Bruce Catton Says: 'Massachusetts Citizens Put Tax Protests Into Action. Another column from Boston ns Cation continuc.i lii.s American lour. BOSTON.~Cmco upon n time Boston harbor got all messed up with fresh tea because Jhc Massachusetts taxpayer figured he was lacing imposed on. . . (. ,, LICWPV HH HOP/lllO Alger Hero, Pays Home Town Visit the Massachusetts taxpayer has never finite forgotten it. And today he is on the warpath once more—disguised this time, not as an Indian, but as an ultramodern pressure group. All of which is by way of saying that the taxpayers here have found a vay to make an effective protest against the rising (MX burden. They Owo.sso, Michigan, Hails " rc , cloi !' K jl "I"' 01 "-' 1 ' (lle M«K, ac hu S cti s net , is- ,,. •*.,, ' „ Federation of Taxpayers Associations, Inc., which is a pretty cumbersome title bul which stands for a .vm'ooth, efficient organization that has half the politicians in the stale scared to death. As its name implies, the Federation is a co-ordinating and aclivizing body for a flock of local associations—about 200 of them, right now, with the number steadily rising.- All For KcotHiwy Each local association is a voluntary irgani/alion of taxpayers who have "Smart Kid" Who Rose to Fame in New York HE WAS A HUSTLER Old , But Observers Wonder About 1940 Plans combined their forces to do two tilings B.v J. E. niNGWAIJ, NKA Service Special Correspondent OWOSSO, Mich., — "That smart little ~ *"' *••*"" *"• «-*-^ <" •-*" t.»vi/ i.juj^.-, Dewey kid" is back in the old home —investigate their local town or city town, visiting his modest mother government and see where it can save and swaping stories with the old ' "~ '" " " timers who knew him long before noney, and see to it that the local rcp- iiuiu-i.-, wiiu miuw iinn long rjciorc rcsentalivc in the slate legislature relic became New York's racket-bust- mains properly aware of the great vir- ing. criminal-chasing district attorney Uic of economy and G. O. P. presidential possibi- ' " lity. Dcwcy excels to see "some gentle- tary. Some •JO of (lie larger ones mammon from Indiana, Illinois, and Iowa" lain paid secretaries. And the Fcdor- who "know something about poll- nlion itself—supported by the subscriji- tics. Primarily, however, the visit is lions and dues of the 200-odd locals- just an old home week. _ n . . r\*;^|JS ci (JUKI sum 01 The happiest person, of course, is in oBston constantly. Mrs. George M. Dewey, who has .seen her Tom but H few limes since , , ,, .-, " . — -~ nisi o a, w scr .e left Owosso lo start Practice of ing lficis |, lt j vc ,,,„„. 8 C X Ck '" 19 ' a* 10 bllls file " 1" of all, with scrutinizing all pend Kach one of the A widow! she l^slx^n'hvmg^ukOy' ^l iT '"'" '", "r" i*"*' 0 ", ?/ UlC bocoming a bridge expert while she CK ' K ". '" C> , was 1slllcll « c ^ cfully " heard about her son's becoming an ^ 'f ! l «'"»«'"«! »nytlii. 1K that would export in his profession. l)0asl ti>xc * "'"'• l! S ' J - lf '< w « s <"*"'<-Mrs. Dcwcy is as proud of Thomas E. Dewey as any mother could be—• but she's never boasted. Writers can't get im interview with her; she believes Tom .should do all the talking for (Jie family. Each Sunday she attends services at Chirst Episcopal Church where Tom was confirmed, where lie later sang in the choir. Young Tom was Hustler Dcweys old frincds haven't seen ( Tom in some time. Most of the attorney's previous visits here have been kept secret. But they remember him, all right. They hung that "smart little kid" Ing on him. Take J. Edwin Ellis president of a local stove company, for Instance. He started a Dewey scrapbook when Tom was appointed assistant federal attorney in New York in 1931. He's still clipping and pasting; the little hook has become a huge volume. Persistence and persuasiveness arc ((Ualities Tom had as a boy, says Mrs. ' Pearl Puver, communtiy society editor. She recalls a day when Tom w.-is selling weekly magazines on a house-to-house basis; "I told him I didn't want a copy, but he launched into such a sales talk that I had to buy in self defense. When Tom went out, my employed said, 'Keep your eye on that boy; he'll amount to something some day." Earl Putnam, a farmer, remembers how Dewey worked on his place in 1918. He paid Tom $20 a month and I his board, found thut he picked up farm chores quickly despite his "green ness." Tom took the job partly to condition himself for a post on the high school football team. He didn't make the team—but he did learn fanning . He rolled fields, cultivated corn, helped Pulnman bring in his extra large crop of wheat. W. A. Seegmillcr is Owosso's postmaster, a job Tom's father held at the time of his death 12 years ago. For 2(i years, he was the town's Boy Scout master. "Tom was one of the brightest boys in Hie troop," Seegmillcr says. 'He learned quickly, obeyed orders, and passed every test. If there had been Mich a thing as an Eagle Seoul, in those clays, Tom would have been one." Skipped Music for law Dewey's visit here recalls that he originally wanted a musical career. The .story is tojcl by Ward Jonks, with whom Dewey toured Europe in an » old Ford car in 1925. "You know, Tom won a scholarship for a musical career. Suddenly, how- vcrxtty til Michigan. He went to New York with the idea of preparing tor a musical career. (Suddenly, how- over, he decided that, all musicians were temperamental, threw music in HIP ash can, and took up law." Born here on March 21, 1!I02, Tom JJewey grew up as an average youngster who never missed a day of school during a l.'i-ycfir period. One old f friend at Die Deweys says Tom attributed this record lo Ihc fact that he was unlucky enough to be sick only mi week-ends or holidays. In 191!>, he graduated from the city liig/i school, John Afutson, a classmate who now operates a local grocery says the class voted Tom most likely to succeed. "He was a determined young man wlio usually got what he set out t" get" thus Nluson explains the ballot. CRANIUM CRACKERS Assassination, fires, floods, financial panics, yll have taken their place among American history's great dates. How many of the following events with their dates do you recall from your study? Give jears, and months if possible. 1. Assassinations: President Lin- ci'ln, Garftdd and McKinley. 2. Fires, at Chicago, Boston, and Baltimore, j. Flood; at Johnstown. Blizard: at New York City. Earthquake: at San Francisco. 4. Three i.-mjor U. S. financial panics An, v.trt on Page Tvo In the smaller places, all of the work of such associations is purely volun- kccps a paid staff of 21 people on duty These workers concern themselves, first it was soYn't!- thing the state could do without. After study conies lobbying. And licro the Federation really shines. H has a ncfficicnl staff of legislative agents, for one thing. More important, e-fire method of stirring up trouble for a legislator back home. It keeps a most exhaustive set of records on votes. Every so often, it will send lo each of its member associations a table, showing how the representatives from each district voted on each money-spending bill, and showing also whether the Federation itself was for or against that bill. The local paper usually prints this table. In any ease, the members of the association get it, and arc urged to telephone, call on, or write to each legislator who voted for anything the Federation disapproved of. Pressure Where ft's Needed As a means of putting on Die pressure, this adds up to as neat a political device as has come on the scene in a long ti'nic. U docs two-things; it makes the taxpayer tax-conscious, and it make s the legislator taxpayer-conscious. One of the Federation's pet projects is to have enacted a 2 per cent sales tax for the financing of relief costs. The money thus raised would be distributed to the cities and towns on a basis of need, with the provision that any city which increased its local budget over the average for the last five years would suffer a proportionate cut in its share of the sales tax money. This bill has been twice defeated by the legislature, but the Federation is still hoping. Another pet project is streamlining of the state government. Norman of reducing the si/.e of the legislature, paying special attention to the unicameral system made famous in Nebraska. A report on this will bo made before the legislature convenes again. A Thought He who is great when he falls is great in his prostration, and is no more than an object, of contempt than when men tread on the ruins nf sacred buildings, which men of piety venerate no less than if they stood.—Seneca. " Hope Star VOLUME 40—NUMBER 271 WEATHER Arkansas ~- Partly cloudy Friday nnjhl aiul Saturday. HOPE, ARKANSAS, FRIDAY, AUGUST 25, 1930 PRICE 5c COPY BERLIN CUTS WIRES AS GESTURE OF WAR Quit Regulation, Favor Competition * r TJ •!• j rv i i in Utility Field Louisiana-Nevada Transit Co. Files Its Briefs in Gas Case NEW POLICY CITED Applicant for Gas-Line Permit Refers to Vast Federal Projects LITTLE ROCK -I/I',- The Louisiana—Nevada Transit Company told state utilities Commission in its brief Friday that for the past six years the federal government had indicated a desire to encourage competition in the utilities field. The brief was presented in support of the company's application fora permit to build a $.HO,000 gas distribution line into .southwest Arkansas from the Cotton Valley, Louisiana field. The Arkansas-Louisiana CMS Company, now serving the territory, is protesting the application. Briefs Filed All written argument had been filed Friday and commission attaches indicated the state regulatory body would start deliberating on the case about September 1. With a decision to follow within a few days. The Louisiana—Nevada • • briof was prepared by Stale Senator Tom Anglin of Holdenville, Okla., and W. A. Dclaney, Jr., Vernon Roberts, both of Ada, Okla. "Die history of our government for the past six years has indicated its desire to get sway from monopilislic tendencies and encourage competition, thereby bringing cheaper fuel, water, and a few of these instances is to mention the Tennessee Valley Authority. Grand Coulie Dam,' Dennison dam and Grand River dam, all of which projects will be truly in competition with public utilities serving those areas. The federal government has unquestionably shown by its legislation Three Months Test of Relief Stamp Plan Loads Table With Fruit and Vegetables in uiu sune government. JNorman -i^u,.«,,„,.,,,,, n nuvvu ny n-s legislation MacDonald, executive director of tbc aml hy its action that it has drawn Federation, recently announced that '' m '"- v lro »> '_''c idea of regulated mono- the group would study the possibility ', y ' HK hcin S impracticable and that f rrrliKMniT ilm *i™ n t iK« i n «u.i.,!,,..„ " lo Present theory pursued is Ihr . ^ ... theory pursued is Ihc theory of competition. Since that is the only effective way to bring cheaper- fuel and fiowcr to tfie i'lg . The Louisiana — Nevada company chiireed the Arkansas-Louisiana with dilatory tactics", an "effort to delay dOL'i.sjo/i," ;,,, f | ;ifi a ( (om| ,( ((J "force extensive litigation." Hope Defended Attorneys attacked the briefed contention of the Arkansas-Louisiana "'fit industrial ivile.s charged at Hope were too low, and today's brief said (Continued on Page Four) Girl's Health Is Improved With a New, Better Diet Here is Explanation of U. S. Plan Tried Out in Rochester, N. Y. WIDELY APPROVED Stamps Issued, Families Use Them at .Stores of Their Choice By JOHN DOUOIIEKTY ROCHESTER. N. Y. — "Fried potatoes, onions !ind coffee made up our best supper for two years. Now we bnve eggs, butter, fresh tomatoes, peaches, and pears on the table almost cvcrynight." Thus, Mrs. James Hickey, 32-year-old mother of ;i typical Rochester relief family, voices approval of the government's food stamp plan, after three ful experimental monllis here "Our 8-year-old daughter, Mary El- James flicker len, has been anemic in the years my husband has been sick and out of work," says this wife of an unemployed canal-worker. "Since May, when we began getting better food through the orange and blue stamps, her checks have been rosier and she feels a lot better." Plan Stretches $12 Alloivance Onc of 1,000 Rochester welfare and WPA fa mi lies benefited by Ihc Department of Agriculture's plan for les- .scnning the farmer's burden of surplus crops the Hit-keys now sit down to much better meals. Before May Hi the family spent. $12 a month of their welfare check for food, relied on Federal Surplus Com- morlitic.s Corporal ion handouts of flour, potatoes, and other staples for the rest. Now they buy ?!2 worth of orange stamps, good fn rany food products, and got six dollar's worth of blue stamps free—imo for every two orange (Continued on Page Four) Mary Ellen Hickey: her health improves as stamps bring her more and better food. .Mrs. Tames Hickey: prepares fresh fruit and vegetables instead of canuaed goods now; Commodities Bought >d Stamps The Mickey dinner table today. Onions, tomatoes, cabbage, beans, peaches and" butte7wern h^i,*" with food stamps. It used to be fried potatoes, onions aud coSee, outter were bought r«r» n e H s r Geoige Dewey: fog. Rex. . 19J5 to p,,,.,,,. r l,w ,„ , h c b,§ wty . u York District Att <™ Thomas E. Dewey; his mowr whom neighbors called "that smart little Dewey kid " left Owosso to He returns tor five-day visit » prominent racket-bu ter and identiaJ possibility. Tight Containers for Garbage Urged Dr. Don Smith, Health Officer, in Pica to Foot! Handlers Tight-fitting cans or containers are necessary lo keep down odors and flies from garbage and refuse, Dr. Don Smith, city health officer, said Friday in warning persons handling food and food products. Lid.s over Iho cans or containers should fit. snug ;.md tight, and the cans should be emptied as often as necessary fir promotion of health conditions in Hope, Dr. Smith said. "Persons whom this notice concerns, are urged take notice and help ii), keep the city clean and protect the health of our dl.'zcns and children." Dr. Smith said. Ice C'icani Suppti In an effort to raise money lor lii_ r !>! ing the church, Old Liberty community citizens will sponsor an ice creajn supper at the community church Saturday night, August 2li. The public is invited. Envoys between enemy tribes iu Australia are safeguarded by special decorations painted on their skin. Donkey Baseball Will Be Repeated Larp,e Crowd Views Vird Game at Pm-l< Thursday Night lkmk< y bMtcball. which crowd .it Fair Park Thursday muht, will he repeated Friday uitV' when liie Brui>cy-hvry .soft ha 11 lt;Am will meet a picked Icum "f "Bnm-.-.j-Bus- The Hope High bchooi banrl will Hive a SU-minutc concert, stnrtini; at 7:,'!(l o'clock. The game will be called Gather Data for Refunding Appeal Governor Prep a ring to Ask Supreme Court to to Reverse Decision (Continued on Page Three) - i/l'i - A f.,,rr ot. ,id- iiuni..liii(jnn rlf'il;.-. :>nd .--loir'arapliprs Marti-'l rumiilinr; data Fi uUy from the spcivliuv >''f i-tali..':-; records on loHislation nf p;,M yean, in which the Vdk\- of appointeil members of the legislature fiqun'ci. Some III.MM-III.X sprcnlali-d that this data would bo us-J by Governor Bailey's Mdnneys in their brief ask- i Continued on Page Ihrce) Students Going to College to Be Photographed I;3O Sunday A!) itudenti. in thr 'lope liadt- temtoiy. iiu-lm-hm; HempMcad wi Nevada counties, who are gome, away to college this "fall are asked to meet on the Hope city hall lawn at 1:30 -.'clock this Sunday afternoon August 27, when The Star will make tlu-ir picture. There is no charge whatever. Each year at this tune the newspaper makes a picture of the local students who are going away to «choo) whether they live in Hope. Prescott. or other neighboring cities—and publishes it simply as a matter of local news. The Eiar wants as large a turnout as possible—at 1:30 Sunday afternoon. August 27. Germany to Act, , Is Meaning; U. S. Citizens Head Home London S t e am e r Offices Jammed as Americans ' Book Review NO WAR~SAYS F. D. President Doesn't Think Crisis Requires Summoning Congdess Bulletin. BEJRUN--AP-A11 normal communications with New York, London, Danzig, Paris, Copenhagen, Zurich and presumably other foreign centers, were cut early Friday night indicating events of first magnitude were u n d. e r, way. The fact that Hitler Friday afternoon successfully received British, French, : Italian,/.and Japenese ajtt- bassadors indicated he told ' them he would act. It was announced officially that all German commercial vessels mjust remain in German harbors or return to Germany at once. By the Associated Fress . • Persistent reports of efforts to press, Poland into a peaceful settlement of Germany's demands Friday kept, alive Europe's hope of escaping war. In Berlin, talks of a new peace offer in the German-Polish conflict were renewed when news spread throughout the capital that British Ambassador Sir Neville Henderson had been closeted with Adolf Hitler in the early afternoon. In Danzig, semi-official Nazi sources asserted two Polish soldiers were shot and killed near the Polish- Danzig border. Polish officials were unable to confirm the report immediately. Meanwhile, competent sources expressed the belief that Germany had decided to postpone military action at least for one more day, Britain Backs Poland In London, British Foreign Secretary Lord Halifax aEnnounced a formal agreement of mutual assistance between Great Britain and Poland had been signed Friday at the'British foreign office. In Rome, Mussolini gave no indication of what consideration ha might give an earlier appeal by President Roosevelt to prevent war. After hours of tension, these were the significant events: 1 Two classes of Italian reservists were called to the colors, boosting Italy's total men at arms to about 1,800,000. 2. Authoritative reports reached Berlin that Soviet Russia had exerted pressure at Warsaw for a "peaceful" settlement of the German-Polish quarrel. 3 France urged Poland to give Germany no pretext for border incidents either by providing an excuse for charges of maltreatment of Gei-mans in Poland or otherwise. Authoritative sources in Bucharest said a non-aggression pact between Hungary and Rumania "is nearly ready for signature". If there is true diplomatic observers said it would, be another triumph for Nazi diplomacy. Americans Coming Home LONDON, Eng. -Of,- Paying cabin ciwss prices for cots in steamship aiscs, thousands of Americans were trying to scramble home Friday fiom war-threatened Europe. In London, steamship offices wera jammed, tnd American tourists crowded into the American embassy lor (Continued on Page Four) Cotton NEW ORLEANS -{JP'i— October cotton opened Friday at 8.74 an4 closed at 6.71-73. Spot cotton closed steady 13 highc.-, ni'ddiins 8.P6.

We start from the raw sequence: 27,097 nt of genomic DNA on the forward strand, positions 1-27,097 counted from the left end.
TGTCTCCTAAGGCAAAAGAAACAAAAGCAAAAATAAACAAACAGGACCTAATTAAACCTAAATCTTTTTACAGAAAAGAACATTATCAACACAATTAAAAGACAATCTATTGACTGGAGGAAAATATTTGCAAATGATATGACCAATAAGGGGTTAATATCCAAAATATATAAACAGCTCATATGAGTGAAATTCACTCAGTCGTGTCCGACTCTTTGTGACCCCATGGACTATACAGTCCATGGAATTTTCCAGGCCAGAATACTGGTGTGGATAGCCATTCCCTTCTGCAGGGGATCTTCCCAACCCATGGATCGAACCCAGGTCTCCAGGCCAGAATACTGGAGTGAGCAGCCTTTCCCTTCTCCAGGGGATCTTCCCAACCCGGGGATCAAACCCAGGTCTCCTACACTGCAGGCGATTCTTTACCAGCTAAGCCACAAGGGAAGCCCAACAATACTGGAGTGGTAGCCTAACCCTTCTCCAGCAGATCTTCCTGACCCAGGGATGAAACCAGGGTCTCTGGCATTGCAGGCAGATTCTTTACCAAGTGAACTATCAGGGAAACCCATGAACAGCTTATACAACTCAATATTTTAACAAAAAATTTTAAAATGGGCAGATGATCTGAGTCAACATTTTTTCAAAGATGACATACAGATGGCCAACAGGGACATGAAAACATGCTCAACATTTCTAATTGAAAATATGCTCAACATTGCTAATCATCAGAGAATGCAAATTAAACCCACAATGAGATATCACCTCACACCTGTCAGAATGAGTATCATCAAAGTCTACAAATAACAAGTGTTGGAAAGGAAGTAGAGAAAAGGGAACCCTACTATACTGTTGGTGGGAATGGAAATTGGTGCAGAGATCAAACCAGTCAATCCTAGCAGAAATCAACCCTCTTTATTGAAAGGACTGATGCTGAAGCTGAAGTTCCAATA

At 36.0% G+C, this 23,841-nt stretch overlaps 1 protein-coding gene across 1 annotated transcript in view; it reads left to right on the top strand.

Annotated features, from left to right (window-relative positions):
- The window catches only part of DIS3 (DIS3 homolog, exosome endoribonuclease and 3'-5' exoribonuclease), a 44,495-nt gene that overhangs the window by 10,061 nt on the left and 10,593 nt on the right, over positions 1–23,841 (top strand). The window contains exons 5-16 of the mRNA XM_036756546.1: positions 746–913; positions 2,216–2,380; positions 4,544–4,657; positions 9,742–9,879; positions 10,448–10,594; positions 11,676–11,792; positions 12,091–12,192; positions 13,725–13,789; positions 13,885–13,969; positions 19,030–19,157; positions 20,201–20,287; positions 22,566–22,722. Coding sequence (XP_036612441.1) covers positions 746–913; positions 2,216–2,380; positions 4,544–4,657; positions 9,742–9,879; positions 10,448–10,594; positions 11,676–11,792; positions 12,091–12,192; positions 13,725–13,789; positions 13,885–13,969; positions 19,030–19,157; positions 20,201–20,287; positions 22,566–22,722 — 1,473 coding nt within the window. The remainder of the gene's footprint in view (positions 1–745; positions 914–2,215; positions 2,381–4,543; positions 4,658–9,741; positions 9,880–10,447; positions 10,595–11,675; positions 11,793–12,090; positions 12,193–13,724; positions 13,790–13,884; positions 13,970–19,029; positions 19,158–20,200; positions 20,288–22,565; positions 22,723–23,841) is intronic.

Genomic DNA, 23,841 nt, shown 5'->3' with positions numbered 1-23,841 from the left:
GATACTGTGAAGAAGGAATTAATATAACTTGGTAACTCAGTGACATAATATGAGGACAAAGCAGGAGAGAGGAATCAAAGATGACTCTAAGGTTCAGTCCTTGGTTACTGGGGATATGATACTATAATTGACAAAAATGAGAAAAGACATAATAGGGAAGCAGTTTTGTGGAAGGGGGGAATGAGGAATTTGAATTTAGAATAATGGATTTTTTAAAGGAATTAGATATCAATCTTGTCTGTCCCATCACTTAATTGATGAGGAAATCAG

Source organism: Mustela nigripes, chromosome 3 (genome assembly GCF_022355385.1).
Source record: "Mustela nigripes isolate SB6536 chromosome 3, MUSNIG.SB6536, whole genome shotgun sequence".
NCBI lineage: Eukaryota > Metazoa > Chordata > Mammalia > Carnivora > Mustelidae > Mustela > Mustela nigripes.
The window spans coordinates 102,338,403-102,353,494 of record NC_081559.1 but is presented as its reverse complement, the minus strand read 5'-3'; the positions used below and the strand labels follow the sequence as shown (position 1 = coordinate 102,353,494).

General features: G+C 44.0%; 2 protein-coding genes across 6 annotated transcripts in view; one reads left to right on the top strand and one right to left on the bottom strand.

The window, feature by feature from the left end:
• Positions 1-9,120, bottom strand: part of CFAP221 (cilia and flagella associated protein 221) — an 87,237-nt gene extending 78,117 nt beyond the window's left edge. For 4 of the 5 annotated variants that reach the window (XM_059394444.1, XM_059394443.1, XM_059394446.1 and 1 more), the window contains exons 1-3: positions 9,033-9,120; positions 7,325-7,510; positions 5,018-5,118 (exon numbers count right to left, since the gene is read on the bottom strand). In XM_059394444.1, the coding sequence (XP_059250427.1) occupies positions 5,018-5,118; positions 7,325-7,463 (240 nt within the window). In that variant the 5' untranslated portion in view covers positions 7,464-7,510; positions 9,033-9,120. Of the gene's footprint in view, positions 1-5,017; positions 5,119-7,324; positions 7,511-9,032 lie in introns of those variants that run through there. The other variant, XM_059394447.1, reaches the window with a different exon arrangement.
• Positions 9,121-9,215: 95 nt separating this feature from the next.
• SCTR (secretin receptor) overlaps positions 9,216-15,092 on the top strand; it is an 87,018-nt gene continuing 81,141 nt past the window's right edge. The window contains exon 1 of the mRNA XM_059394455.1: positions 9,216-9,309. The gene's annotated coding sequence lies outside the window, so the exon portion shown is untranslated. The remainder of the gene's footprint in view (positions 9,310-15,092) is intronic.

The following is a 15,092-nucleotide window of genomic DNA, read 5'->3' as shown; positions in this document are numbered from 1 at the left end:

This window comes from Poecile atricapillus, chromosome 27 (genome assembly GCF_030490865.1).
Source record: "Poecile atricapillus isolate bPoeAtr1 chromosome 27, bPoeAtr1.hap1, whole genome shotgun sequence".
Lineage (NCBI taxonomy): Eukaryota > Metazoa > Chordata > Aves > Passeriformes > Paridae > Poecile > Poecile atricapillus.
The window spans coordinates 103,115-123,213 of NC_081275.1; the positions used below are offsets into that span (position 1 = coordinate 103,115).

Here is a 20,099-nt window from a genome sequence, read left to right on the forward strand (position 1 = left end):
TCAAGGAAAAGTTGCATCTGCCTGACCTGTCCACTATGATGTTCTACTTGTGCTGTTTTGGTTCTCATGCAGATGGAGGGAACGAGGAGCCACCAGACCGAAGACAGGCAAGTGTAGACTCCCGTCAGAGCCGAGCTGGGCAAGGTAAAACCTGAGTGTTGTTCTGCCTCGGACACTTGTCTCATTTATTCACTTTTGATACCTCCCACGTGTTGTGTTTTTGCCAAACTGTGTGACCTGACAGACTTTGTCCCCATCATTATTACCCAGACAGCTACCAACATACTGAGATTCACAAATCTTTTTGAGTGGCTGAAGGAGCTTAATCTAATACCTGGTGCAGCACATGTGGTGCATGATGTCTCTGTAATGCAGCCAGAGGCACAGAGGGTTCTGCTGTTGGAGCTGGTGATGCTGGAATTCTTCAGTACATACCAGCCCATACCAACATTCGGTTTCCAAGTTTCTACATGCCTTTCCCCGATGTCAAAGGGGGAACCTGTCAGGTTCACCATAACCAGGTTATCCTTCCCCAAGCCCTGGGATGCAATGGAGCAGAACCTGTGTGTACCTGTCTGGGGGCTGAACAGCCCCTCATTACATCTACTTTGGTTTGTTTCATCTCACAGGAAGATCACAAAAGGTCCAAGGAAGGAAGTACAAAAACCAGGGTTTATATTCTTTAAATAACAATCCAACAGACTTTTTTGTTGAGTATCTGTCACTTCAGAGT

Get access to Newspapers.com

  • The largest online newspaper archive
  • 11,800+ newspapers from the 1700s–2000s
  • Millions of additional pages added every month

Try it free